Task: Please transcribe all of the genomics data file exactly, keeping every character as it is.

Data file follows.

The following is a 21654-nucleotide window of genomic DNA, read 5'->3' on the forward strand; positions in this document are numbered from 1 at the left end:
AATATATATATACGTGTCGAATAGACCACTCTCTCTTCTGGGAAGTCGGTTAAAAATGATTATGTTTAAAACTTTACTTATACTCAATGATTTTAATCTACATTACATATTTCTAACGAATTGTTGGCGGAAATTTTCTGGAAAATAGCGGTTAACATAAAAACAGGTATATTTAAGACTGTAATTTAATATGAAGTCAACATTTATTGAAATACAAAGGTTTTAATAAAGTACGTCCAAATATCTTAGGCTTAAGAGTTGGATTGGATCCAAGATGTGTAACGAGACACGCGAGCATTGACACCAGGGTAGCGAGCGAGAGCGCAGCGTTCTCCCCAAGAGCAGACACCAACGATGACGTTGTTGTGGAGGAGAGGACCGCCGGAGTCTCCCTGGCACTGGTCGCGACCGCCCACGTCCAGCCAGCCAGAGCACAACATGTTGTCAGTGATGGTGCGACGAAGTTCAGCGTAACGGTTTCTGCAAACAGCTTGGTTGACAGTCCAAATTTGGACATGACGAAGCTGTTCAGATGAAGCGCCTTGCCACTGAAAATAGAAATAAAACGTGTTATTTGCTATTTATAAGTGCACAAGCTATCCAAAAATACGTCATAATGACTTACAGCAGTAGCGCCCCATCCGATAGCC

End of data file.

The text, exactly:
The following is a 21654-nucleotide window of genomic DNA, read 5'->3' on the forward strand; positions in this document are numbered from 1 at the left end:
AATATATATATACGTGTCGAATAGACCACTCTCTCTTCTGGGAAGTCGGTTAAAAATGATTATGTTTAAAACTTTACTTATACTCAATGATTTTAATCTACATTACATATTTCTAACGAATTGTTGGCGGAAATTTTCTGGAAAATAGCGGTTAACATAAAAACAGGTATATTTAAGACTGTAATTTAATATGAAGTCAACATTTATTGAAATACAAAGGTTTTAATAAAGTACGTCCAAATATCTTAGGCTTAAGAGTTGGATTGGATCCAAGATGTGTAACGAGACACGCGAGCATTGACACCAGGGTAGCGAGCGAGAGCGCAGCGTTCTCCCCAAGAGCAGACACCAACGATGACGTTGTTGTGGAGGAGAGGACCGCCGGAGTCTCCCTGGCACTGGTCGCGACCGCCCACGTCCAGCCAGCCAGAGCACAACATGTTGTCAGTGATGGTGCGACGAAGTTCAGCGTAACGGTTTCTGCAAACAGCTTGGTTGACAGTCCAAATTTGGACATGACGAAGCTGTTCAGATGAAGCGCCTTGCCACTGAAAATAGAAATAAAACGTGTTATTTGCTATTTATAAGTGCACAAGCTATCCAAAAATACGTCATAATGACTTACAGCAGTAGCGCCCCATCCGATAGCC